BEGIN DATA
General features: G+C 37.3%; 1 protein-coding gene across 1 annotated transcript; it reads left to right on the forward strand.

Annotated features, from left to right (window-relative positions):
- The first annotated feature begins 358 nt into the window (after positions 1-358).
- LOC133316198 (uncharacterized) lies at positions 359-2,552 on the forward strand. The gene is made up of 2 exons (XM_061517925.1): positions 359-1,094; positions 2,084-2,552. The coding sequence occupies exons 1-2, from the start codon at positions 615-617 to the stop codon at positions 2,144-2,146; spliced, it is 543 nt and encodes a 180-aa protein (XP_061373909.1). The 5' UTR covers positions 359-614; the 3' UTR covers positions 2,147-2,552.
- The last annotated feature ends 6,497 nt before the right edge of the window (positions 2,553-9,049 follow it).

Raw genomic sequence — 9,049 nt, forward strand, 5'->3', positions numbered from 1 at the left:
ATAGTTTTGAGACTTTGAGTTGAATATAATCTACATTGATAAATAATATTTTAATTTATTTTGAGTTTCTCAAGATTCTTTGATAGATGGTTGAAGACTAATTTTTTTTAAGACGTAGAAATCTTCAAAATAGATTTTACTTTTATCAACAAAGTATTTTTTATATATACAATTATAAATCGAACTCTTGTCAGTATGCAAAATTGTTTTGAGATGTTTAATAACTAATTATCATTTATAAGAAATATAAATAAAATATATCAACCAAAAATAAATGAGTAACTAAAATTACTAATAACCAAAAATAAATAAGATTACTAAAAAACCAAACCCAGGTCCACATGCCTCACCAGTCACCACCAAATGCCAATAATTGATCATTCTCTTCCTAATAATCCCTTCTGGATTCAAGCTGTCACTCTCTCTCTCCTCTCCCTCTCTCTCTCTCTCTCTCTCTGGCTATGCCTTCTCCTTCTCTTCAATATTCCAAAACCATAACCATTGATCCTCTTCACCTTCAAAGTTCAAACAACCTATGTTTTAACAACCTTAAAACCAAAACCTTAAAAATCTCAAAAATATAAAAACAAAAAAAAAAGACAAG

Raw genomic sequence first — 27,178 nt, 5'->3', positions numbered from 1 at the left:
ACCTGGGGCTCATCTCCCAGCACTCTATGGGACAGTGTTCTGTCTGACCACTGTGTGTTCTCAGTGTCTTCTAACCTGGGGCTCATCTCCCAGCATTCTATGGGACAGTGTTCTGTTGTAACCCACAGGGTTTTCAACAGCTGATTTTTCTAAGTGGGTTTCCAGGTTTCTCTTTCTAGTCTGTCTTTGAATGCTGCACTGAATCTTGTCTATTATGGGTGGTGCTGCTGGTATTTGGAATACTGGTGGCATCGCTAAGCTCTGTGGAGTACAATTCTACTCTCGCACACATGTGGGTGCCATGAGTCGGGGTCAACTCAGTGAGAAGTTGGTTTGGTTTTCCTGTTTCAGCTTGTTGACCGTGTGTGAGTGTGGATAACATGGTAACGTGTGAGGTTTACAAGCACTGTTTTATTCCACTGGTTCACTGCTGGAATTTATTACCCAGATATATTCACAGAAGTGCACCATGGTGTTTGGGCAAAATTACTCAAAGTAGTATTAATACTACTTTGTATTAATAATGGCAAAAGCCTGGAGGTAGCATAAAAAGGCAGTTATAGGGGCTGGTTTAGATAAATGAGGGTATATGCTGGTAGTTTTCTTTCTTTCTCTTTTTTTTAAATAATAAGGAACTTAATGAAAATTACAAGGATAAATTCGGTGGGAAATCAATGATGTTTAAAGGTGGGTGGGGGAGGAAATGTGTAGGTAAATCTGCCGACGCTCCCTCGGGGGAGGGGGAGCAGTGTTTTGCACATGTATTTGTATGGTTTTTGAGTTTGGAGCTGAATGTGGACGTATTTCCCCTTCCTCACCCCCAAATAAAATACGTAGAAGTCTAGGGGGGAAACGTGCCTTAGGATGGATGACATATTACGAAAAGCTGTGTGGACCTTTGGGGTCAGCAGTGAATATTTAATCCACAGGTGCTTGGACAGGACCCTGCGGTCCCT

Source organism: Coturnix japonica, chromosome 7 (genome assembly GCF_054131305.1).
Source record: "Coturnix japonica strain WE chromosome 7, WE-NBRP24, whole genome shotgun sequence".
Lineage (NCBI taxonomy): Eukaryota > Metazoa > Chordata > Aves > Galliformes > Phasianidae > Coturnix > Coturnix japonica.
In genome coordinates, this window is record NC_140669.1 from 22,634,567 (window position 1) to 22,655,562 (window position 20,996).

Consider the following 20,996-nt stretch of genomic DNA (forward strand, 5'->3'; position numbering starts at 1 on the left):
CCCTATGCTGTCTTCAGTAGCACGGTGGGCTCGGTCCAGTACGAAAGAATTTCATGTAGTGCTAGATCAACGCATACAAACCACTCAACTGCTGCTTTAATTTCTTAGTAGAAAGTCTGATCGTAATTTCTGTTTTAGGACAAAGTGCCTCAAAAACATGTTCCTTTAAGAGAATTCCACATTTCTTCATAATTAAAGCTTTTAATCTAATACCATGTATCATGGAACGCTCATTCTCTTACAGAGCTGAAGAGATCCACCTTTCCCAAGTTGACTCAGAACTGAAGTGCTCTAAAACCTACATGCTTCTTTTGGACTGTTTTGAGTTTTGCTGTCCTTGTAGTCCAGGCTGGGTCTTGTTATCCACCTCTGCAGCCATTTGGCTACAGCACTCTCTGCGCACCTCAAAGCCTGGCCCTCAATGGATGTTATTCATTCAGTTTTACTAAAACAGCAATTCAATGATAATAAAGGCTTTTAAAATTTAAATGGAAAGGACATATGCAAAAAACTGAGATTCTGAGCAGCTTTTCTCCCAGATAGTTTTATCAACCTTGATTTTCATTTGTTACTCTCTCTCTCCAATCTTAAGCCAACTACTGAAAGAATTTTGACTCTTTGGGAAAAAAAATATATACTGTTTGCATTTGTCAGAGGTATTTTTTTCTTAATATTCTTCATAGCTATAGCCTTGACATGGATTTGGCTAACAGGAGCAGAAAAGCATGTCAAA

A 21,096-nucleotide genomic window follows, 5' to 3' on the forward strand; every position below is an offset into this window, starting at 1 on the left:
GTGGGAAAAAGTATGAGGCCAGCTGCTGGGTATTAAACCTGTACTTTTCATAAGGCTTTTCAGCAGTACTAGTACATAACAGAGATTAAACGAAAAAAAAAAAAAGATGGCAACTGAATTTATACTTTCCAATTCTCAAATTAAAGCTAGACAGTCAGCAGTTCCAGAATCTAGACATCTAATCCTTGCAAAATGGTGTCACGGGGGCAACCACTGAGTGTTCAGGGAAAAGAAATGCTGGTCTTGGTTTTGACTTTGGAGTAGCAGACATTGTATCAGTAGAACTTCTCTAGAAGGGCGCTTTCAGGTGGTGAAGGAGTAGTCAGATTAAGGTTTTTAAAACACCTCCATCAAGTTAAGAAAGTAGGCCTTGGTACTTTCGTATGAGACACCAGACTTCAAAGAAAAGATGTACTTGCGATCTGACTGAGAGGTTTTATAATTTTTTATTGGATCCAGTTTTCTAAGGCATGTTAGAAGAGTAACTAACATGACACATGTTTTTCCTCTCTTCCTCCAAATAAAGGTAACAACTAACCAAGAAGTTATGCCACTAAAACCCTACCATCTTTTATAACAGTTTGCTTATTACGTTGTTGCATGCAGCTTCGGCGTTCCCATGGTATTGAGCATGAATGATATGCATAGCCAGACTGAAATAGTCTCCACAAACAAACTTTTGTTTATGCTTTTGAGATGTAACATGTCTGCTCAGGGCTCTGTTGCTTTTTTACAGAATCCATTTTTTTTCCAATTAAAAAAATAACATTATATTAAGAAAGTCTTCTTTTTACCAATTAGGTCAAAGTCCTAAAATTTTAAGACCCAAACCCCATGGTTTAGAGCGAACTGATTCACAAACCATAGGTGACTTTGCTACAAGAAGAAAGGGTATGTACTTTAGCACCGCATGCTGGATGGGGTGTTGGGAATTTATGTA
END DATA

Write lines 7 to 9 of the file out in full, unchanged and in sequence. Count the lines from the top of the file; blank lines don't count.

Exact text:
ATAGTTTTGAGACTTTGAGTTGAATATAATCTACATTGATAAATAATATTTTAATTTATTTTGAGTTTCTCAAGATTCTTTGATAGATGGTTGAAGACTAATTTTTTTTAAGACGTAGAAATCTTCAAAATAGATTTTACTTTTATCAACAAAGTATTTTTTATATATACAATTATAAATCGAACTCTTGTCAGTATGCAAAATTGTTTTGAGATGTTTAATAACTAATTATCATTTATAAGAAATATAAATAAAATATATCAACCAAAAATAAATGAGTAACTAAAATTACTAATAACCAAAAATAAATAAGATTACTAAAAAACCAAACCCAGGTCCACATGCCTCACCAGTCACCACCAAATGCCAATAATTGATCATTCTCTTCCTAATAATCCCTTCTGGATTCAAGCTGTCACTCTCTCTCTCCTCTCCCTCTCTCTCTCTCTCTCTCTCTGGCTATGCCTTCTCCTTCTCTTCAATATTCCAAAACCATAACCATTGATCCTCTTCACCTTCAAAGTTCAAACAACCTATGTTTTAACAACCTTAAAACCAAAACCTTAAAAATCTCAAAAATATAAAAACAAAAAAAAAAGACAAG

Raw genomic sequence first — 27,178 nt, 5'->3', positions numbered from 1 at the left:
ACCTGGGGCTCATCTCCCAGCACTCTATGGGACAGTGTTCTGTCTGACCACTGTGTGTTCTCAGTGTCTTCTAACCTGGGGCTCATCTCCCAGCATTCTATGGGACAGTGTTCTGTTGTAACCCACAGGGTTTTCAACAGCTGATTTTTCTAAGTGGGTTTCCAGGTTTCTCTTTCTAGTCTGTCTTTGAATGCTGCACTGAATCTTGTCTATTATGGGTGGTGCTGCTGGTATTTGGAATACTGGTGGCATCGCTAAGCTCTGTGGAGTACAATTCTACTCTCGCACACATGTGGGTGCCATGAGTCGGGGTCAACTCAGTGAGAAGTTGGTTTGGTTTTCCTGTTTCAGCTTGTTGACCGTGTGTGAGTGTGGATAACATGGTAACGTGTGAGGTTTACAAGCACTGTTTTATTCCACTGGTTCACTGCTGGAATTTATTACCCAGATATATTCACAGAAGTGCACCATGGTGTTTGGGCAAAATTACTCAAAGTAGTATTAATACTACTTTGTATTAATAATGGCAAAAGCCTGGAGGTAGCATAAAAAGGCAGTTATAGGGGCTGGTTTAGATAAATGAGGGTATATGCTGGTAGTTTTCTTTCTTTCTCTTTTTTTTAAATAATAAGGAACTTAATGAAAATTACAAGGATAAATTCGGTGGGAAATCAATGATGTTTAAAGGTGGGTGGGGGAGGAAATGTGTAGGTAAATCTGCCGACGCTCCCTCGGGGGAGGGGGAGCAGTGTTTTGCACATGTATTTGTATGGTTTTTGAGTTTGGAGCTGAATGTGGACGTATTTCCCCTTCCTCACCCCCAAATAAAATACGTAGAAGTCTAGGGGGGAAACGTGCCTTAGGATGGATGACATATTACGAAAAGCTGTGTGGACCTTTGGGGTCAGCAGTGAATATTTAATCCACAGGTGCTTGGACAGGACCCTGCGGTCCCT